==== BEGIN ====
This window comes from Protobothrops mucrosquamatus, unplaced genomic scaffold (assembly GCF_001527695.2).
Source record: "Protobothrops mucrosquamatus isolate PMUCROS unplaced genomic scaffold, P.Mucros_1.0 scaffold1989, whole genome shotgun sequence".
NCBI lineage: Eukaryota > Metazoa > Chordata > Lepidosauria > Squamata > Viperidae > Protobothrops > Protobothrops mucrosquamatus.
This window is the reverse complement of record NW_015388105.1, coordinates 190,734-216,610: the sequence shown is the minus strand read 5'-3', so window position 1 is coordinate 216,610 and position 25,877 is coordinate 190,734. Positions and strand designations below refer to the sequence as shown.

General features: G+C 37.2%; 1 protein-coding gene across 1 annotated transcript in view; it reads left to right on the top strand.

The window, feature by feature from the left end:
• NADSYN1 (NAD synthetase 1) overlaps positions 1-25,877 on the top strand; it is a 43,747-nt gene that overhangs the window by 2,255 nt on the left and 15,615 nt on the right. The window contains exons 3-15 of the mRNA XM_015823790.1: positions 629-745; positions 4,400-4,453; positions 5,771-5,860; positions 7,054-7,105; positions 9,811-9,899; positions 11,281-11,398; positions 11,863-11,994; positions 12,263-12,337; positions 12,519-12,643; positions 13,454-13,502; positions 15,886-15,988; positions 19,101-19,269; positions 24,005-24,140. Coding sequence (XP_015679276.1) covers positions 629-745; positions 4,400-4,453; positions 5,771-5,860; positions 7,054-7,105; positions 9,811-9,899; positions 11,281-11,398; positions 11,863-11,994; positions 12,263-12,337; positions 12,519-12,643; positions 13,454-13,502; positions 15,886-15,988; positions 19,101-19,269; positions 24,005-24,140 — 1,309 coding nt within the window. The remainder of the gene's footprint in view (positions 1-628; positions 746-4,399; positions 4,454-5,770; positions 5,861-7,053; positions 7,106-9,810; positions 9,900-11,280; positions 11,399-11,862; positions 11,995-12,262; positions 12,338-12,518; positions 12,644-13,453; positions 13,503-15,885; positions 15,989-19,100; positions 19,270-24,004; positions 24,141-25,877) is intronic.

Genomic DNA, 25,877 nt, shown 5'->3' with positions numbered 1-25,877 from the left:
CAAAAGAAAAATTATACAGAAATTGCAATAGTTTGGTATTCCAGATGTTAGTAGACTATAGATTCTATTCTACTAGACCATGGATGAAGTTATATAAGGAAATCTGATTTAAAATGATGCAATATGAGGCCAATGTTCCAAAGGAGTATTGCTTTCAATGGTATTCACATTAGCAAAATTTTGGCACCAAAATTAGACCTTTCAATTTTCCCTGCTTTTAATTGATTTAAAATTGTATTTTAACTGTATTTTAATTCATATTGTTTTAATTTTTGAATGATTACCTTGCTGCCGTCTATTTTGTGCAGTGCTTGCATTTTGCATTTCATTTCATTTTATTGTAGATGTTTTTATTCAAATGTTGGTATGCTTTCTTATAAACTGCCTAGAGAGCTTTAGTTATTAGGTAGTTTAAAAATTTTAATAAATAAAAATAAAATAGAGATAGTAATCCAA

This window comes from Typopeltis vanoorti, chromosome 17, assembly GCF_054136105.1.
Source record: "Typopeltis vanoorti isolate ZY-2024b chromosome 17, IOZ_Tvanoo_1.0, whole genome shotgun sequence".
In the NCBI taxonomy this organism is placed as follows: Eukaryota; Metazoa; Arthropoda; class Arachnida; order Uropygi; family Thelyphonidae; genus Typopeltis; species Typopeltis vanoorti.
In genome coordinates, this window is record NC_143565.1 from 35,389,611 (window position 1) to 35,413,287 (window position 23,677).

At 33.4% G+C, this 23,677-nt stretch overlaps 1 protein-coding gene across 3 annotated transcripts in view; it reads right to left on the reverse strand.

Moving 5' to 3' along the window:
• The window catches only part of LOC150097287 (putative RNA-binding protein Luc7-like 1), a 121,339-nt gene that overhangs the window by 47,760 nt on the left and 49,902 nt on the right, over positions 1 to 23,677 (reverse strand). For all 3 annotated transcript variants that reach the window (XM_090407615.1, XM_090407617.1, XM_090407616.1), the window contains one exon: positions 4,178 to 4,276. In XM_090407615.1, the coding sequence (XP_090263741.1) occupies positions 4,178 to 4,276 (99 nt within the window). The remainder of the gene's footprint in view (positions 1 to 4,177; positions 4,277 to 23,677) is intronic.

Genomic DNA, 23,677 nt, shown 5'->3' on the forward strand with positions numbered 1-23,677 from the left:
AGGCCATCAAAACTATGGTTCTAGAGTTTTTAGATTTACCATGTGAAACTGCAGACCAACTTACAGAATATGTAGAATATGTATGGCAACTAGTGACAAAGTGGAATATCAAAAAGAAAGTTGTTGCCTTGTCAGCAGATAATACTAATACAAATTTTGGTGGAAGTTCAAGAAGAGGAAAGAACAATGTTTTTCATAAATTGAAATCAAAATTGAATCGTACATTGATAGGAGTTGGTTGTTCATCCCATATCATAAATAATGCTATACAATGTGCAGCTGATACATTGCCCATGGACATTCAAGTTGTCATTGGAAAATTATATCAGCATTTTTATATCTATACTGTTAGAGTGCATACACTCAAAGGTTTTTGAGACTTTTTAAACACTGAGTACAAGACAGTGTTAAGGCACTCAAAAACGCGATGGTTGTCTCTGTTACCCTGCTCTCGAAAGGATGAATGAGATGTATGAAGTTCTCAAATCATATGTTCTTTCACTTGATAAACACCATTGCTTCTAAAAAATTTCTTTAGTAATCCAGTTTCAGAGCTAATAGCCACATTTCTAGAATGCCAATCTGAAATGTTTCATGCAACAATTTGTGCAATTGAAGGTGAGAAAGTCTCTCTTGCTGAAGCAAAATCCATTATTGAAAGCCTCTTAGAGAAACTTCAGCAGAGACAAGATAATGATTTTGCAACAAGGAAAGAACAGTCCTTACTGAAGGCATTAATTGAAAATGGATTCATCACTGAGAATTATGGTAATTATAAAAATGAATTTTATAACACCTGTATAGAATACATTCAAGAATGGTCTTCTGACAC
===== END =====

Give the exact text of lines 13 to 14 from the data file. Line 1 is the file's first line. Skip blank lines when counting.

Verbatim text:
In genome coordinates, this window is record NC_143565.1 from 35,389,611 (window position 1) to 35,413,287 (window position 23,677).

At 33.4% G+C, this 23,677-nt stretch overlaps 1 protein-coding gene across 3 annotated transcripts in view; it reads right to left on the reverse strand.